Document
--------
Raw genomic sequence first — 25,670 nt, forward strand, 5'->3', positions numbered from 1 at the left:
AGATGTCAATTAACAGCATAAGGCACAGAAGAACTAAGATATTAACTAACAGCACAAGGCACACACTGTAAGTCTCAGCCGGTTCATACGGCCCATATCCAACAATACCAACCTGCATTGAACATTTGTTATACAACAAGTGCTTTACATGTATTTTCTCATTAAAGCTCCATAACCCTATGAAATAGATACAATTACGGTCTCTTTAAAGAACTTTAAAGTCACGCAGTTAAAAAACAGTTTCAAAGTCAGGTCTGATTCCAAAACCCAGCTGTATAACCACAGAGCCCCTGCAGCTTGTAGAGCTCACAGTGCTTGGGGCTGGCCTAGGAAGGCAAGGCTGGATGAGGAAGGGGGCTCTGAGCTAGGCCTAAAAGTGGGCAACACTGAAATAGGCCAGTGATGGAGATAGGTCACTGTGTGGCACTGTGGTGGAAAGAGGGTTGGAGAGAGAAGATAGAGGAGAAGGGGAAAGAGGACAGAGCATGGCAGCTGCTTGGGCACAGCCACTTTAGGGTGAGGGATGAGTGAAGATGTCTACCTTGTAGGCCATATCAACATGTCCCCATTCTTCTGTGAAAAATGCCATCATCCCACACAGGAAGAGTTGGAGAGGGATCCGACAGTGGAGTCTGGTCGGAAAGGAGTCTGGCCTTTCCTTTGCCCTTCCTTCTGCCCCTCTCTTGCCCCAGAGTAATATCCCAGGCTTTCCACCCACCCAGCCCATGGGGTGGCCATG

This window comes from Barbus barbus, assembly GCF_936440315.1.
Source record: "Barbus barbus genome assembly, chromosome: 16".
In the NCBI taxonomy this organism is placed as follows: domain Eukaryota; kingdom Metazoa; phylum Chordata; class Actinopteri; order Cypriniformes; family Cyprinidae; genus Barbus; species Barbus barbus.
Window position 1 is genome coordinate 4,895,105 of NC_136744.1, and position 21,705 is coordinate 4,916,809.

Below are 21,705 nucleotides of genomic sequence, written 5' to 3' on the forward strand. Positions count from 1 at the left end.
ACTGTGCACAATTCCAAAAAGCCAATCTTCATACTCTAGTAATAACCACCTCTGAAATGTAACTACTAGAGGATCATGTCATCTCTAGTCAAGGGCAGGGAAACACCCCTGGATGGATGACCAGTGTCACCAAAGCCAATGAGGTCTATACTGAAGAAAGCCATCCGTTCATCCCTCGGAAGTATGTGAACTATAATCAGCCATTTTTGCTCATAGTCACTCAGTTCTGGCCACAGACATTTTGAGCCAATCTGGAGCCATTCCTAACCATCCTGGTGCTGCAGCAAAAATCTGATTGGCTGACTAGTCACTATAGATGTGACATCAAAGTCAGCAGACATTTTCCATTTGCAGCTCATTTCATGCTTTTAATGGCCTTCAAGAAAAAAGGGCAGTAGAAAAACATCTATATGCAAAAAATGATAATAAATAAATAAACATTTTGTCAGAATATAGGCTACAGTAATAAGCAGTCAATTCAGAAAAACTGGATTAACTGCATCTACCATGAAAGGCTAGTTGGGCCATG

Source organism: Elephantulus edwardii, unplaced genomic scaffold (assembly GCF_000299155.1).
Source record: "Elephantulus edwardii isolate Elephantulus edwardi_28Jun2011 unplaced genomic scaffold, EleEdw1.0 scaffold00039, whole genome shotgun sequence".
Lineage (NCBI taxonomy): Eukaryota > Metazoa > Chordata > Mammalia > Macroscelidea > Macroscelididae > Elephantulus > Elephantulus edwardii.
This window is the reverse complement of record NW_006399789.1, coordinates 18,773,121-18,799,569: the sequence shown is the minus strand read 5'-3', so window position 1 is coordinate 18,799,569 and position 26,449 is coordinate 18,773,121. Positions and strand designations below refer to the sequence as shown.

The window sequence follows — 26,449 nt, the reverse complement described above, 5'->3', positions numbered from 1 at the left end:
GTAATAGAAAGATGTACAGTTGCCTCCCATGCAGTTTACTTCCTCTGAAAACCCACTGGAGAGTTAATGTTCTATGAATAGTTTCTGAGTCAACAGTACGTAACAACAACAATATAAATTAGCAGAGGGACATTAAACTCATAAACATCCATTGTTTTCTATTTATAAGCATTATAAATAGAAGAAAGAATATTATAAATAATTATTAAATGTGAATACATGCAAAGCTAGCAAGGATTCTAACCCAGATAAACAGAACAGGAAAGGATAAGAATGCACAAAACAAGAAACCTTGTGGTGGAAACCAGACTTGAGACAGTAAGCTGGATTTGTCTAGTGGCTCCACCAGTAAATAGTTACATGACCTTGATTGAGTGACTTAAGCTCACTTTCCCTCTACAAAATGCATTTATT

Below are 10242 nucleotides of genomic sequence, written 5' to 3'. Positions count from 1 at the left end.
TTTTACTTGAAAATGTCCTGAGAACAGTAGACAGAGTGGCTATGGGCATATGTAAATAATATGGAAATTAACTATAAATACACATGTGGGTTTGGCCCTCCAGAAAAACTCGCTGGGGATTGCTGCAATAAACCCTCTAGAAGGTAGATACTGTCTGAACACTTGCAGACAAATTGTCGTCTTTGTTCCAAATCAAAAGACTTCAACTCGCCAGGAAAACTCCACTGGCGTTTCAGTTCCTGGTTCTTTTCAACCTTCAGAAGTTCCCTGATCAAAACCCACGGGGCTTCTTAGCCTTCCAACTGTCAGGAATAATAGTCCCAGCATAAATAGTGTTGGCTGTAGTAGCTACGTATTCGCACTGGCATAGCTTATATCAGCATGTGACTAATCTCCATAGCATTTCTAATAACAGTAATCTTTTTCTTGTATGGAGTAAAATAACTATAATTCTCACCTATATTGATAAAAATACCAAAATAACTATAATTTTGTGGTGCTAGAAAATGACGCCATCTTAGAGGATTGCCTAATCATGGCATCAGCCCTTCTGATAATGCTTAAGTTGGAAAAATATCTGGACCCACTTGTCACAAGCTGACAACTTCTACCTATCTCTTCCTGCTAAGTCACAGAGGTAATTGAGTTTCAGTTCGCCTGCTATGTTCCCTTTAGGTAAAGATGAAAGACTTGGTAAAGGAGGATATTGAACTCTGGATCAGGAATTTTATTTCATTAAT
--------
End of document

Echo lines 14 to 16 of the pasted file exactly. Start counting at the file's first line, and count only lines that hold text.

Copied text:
GTAATAGAAAGATGTACAGTTGCCTCCCATGCAGTTTACTTCCTCTGAAAACCCACTGGAGAGTTAATGTTCTATGAATAGTTTCTGAGTCAACAGTACGTAACAACAACAATATAAATTAGCAGAGGGACATTAAACTCATAAACATCCATTGTTTTCTATTTATAAGCATTATAAATAGAAGAAAGAATATTATAAATAATTATTAAATGTGAATACATGCAAAGCTAGCAAGGATTCTAACCCAGATAAACAGAACAGGAAAGGATAAGAATGCACAAAACAAGAAACCTTGTGGTGGAAACCAGACTTGAGACAGTAAGCTGGATTTGTCTAGTGGCTCCACCAGTAAATAGTTACATGACCTTGATTGAGTGACTTAAGCTCACTTTCCCTCTACAAAATGCATTTATT

Below are 10242 nucleotides of genomic sequence, written 5' to 3'. Positions count from 1 at the left end.
TTTTACTTGAAAATGTCCTGAGAACAGTAGACAGAGTGGCTATGGGCATATGTAAATAATATGGAAATTAACTATAAATACACATGTGGGTTTGGCCCTCCAGAAAAACTCGCTGGGGATTGCTGCAATAAACCCTCTAGAAGGTAGATACTGTCTGAACACTTGCAGACAAATTGTCGTCTTTGTTCCAAATCAAAAGACTTCAACTCGCCAGGAAAACTCCACTGGCGTTTCAGTTCCTGGTTCTTTTCAACCTTCAGAAGTTCCCTGATCAAAACCCACGGGGCTTCTTAGCCTTCCAACTGTCAGGAATAATAGTCCCAGCATAAATAGTGTTGGCTGTAGTAGCTACGTATTCGCACTGGCATAGCTTATATCAGCATGTGACTAATCTCCATAGCATTTCTAATAACAGTAATCTTTTTCTTGTATGGAGTAAAATAACTATAATTCTCACCTATATTGATAAAAATACCAAAATAACTATAATTTTGTGGTGCTAGAAAATGACGCCATCTTAGAGGATTGCCTAATCATGGCATCAGCCCTTCTGATAATGCTTAAGTTGGAAAAATATCTGGACCCACTTGTCACAAGCTGACAACTTCTACCTATCTCTTCCTGCTAAGTCACAGAGGTAATTGAGTTTCAGTTCGCCTGCTATGTTCCCTTTAGGTAAAGATGAAAGACTTGGTAAAGGAGGATATTGAACTCTGGATCAGGAATTTTATTTCATTAAT